RALEIGH, N.C. (WNCN) — With the Buffalo Bills back on the field on Sunday, sports fans across the world were thinking of Damar Hamlin and his recovery after suffering a cardiac injury less than a week ago.
Some parents across the Triangle are now wondering how to keep their own young athletes safe. One local cardiologist says the answer is CPR.
“It doesn’t get more dangerous than this because this is death on the field,” said Dr. Christopher Kelly, the chairman of cardiology at UNC Rex Hospital.
Since Hamlin’s injury, conversations around sports safety have ramped up.
“It’s something that all contact sports, and really all sports, should be ready to handle because even though it’s rare, it does happen,” Dr. Kelly said.
Dr. Kelly says what happened to Hamlin on the field can happen to anyone, no matter how healthy you are or what sport you’re playing.
“Track and field, basketball, those are not contact sports, but people can die suddenly during those, too,” he said.
Thankfully, Hamlin was given CPR within seconds, something doctors say saved his life. Dr. Kelly says if this had happened on a middle school or high school field, though, that may not have been the case.
“Thankfully at the professional level, they’re ready for anything, but if this had happened on a college field or certainly on a high school field, it could’ve ended disastrously,” Dr. Kelly said.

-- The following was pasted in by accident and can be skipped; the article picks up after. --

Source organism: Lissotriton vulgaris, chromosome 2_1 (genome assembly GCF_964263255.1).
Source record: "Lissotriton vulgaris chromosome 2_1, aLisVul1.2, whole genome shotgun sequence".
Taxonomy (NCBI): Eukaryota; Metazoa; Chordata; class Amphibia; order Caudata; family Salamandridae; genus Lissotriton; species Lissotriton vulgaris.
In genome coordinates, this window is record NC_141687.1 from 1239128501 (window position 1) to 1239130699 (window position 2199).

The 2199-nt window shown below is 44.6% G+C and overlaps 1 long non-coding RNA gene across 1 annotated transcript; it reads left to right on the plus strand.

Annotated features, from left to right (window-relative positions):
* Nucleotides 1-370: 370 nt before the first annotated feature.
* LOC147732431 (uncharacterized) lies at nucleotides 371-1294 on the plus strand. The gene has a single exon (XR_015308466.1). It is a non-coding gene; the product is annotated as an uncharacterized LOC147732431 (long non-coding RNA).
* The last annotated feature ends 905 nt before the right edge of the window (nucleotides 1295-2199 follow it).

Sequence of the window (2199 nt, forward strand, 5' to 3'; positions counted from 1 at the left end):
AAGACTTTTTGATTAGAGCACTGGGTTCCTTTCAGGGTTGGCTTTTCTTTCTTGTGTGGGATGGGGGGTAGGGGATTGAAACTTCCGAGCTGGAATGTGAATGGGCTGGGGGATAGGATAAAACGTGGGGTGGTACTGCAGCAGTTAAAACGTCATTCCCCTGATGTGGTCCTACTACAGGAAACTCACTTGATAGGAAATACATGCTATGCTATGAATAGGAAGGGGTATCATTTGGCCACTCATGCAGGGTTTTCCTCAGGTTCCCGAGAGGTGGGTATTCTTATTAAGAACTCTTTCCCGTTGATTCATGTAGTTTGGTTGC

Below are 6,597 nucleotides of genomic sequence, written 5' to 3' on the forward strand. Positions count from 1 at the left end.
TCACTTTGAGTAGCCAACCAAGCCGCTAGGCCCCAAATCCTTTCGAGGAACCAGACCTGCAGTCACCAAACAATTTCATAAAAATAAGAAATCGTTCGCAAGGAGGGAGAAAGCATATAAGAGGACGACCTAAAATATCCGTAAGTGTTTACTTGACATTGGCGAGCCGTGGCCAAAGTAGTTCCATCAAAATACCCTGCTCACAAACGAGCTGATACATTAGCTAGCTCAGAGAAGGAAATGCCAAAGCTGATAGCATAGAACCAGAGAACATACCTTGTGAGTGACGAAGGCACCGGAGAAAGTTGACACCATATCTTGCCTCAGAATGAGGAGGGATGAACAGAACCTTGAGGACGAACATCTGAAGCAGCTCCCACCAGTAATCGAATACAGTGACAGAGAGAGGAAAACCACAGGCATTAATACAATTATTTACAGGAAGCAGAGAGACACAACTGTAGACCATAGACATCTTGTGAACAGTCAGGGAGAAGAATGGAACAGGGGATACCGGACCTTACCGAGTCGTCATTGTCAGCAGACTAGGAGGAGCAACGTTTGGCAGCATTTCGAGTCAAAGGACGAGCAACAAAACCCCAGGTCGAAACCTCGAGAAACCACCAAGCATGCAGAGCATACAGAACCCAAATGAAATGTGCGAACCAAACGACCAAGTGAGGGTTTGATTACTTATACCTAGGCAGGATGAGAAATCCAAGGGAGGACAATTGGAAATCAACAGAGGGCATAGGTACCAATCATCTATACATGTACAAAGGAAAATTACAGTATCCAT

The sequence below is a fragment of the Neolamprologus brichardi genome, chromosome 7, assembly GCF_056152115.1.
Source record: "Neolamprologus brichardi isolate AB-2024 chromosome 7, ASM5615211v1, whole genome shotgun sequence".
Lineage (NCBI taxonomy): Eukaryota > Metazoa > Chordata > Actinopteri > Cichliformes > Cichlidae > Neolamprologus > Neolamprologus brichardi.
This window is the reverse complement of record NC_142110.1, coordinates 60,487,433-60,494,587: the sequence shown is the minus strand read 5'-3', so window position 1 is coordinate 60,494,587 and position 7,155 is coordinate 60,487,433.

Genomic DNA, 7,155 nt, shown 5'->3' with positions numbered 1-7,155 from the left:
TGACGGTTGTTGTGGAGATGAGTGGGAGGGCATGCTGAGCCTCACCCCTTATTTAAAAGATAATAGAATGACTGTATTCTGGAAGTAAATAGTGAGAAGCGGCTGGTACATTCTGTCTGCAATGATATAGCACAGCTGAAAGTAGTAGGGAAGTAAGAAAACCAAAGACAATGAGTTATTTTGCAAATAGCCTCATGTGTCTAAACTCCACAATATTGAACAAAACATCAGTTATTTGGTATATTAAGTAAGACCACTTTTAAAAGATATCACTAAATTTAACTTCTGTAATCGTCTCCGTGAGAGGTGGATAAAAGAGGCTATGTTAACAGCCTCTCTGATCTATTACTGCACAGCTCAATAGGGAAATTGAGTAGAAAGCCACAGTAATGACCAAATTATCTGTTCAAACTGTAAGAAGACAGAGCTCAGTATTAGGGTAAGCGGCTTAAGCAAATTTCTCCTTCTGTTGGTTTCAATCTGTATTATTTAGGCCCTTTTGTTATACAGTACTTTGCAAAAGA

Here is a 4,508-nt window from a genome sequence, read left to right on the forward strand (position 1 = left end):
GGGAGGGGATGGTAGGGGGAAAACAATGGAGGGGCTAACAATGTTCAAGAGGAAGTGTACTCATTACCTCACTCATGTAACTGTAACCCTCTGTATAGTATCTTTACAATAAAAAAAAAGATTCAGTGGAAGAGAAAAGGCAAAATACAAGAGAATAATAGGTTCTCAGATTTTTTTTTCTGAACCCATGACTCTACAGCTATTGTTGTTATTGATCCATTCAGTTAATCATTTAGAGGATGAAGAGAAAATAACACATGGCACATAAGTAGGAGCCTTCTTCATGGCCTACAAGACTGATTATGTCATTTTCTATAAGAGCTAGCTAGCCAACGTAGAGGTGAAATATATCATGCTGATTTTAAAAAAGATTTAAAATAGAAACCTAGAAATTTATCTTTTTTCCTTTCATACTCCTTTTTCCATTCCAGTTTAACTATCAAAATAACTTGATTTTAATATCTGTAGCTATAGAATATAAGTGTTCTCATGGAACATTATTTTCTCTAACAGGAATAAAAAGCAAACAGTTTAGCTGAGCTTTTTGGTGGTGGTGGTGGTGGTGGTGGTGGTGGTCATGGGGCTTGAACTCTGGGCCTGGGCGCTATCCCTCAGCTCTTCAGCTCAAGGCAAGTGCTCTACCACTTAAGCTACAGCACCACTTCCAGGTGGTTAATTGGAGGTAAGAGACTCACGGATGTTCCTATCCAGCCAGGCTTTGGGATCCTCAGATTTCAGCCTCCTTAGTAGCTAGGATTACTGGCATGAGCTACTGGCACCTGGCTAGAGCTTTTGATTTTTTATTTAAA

He says that’s because at middle or high school sporting events, fewer people are trained to perform CPR and there’s sometimes not even a defibrillator nearby.
Kelly said while the situation was scary, it should serve as a reminder to protect all athletes no matter what age.
“Making sure that the children are wearing appropriate headgear, helmets, is essential, it depends on the sport,” Dr. Kelly said.
But for parents, Dr. Kelly says this shouldn’t serve as a reason to remove children from sports, but rather as a reminder to make sure we’re all prepared to help someone else in a similar situation.
“The bottom line from this experience is that people need to know CPR, there’s really no excuse,” he said.
If you’re interested in free CPR training, visit Heart.org for more information.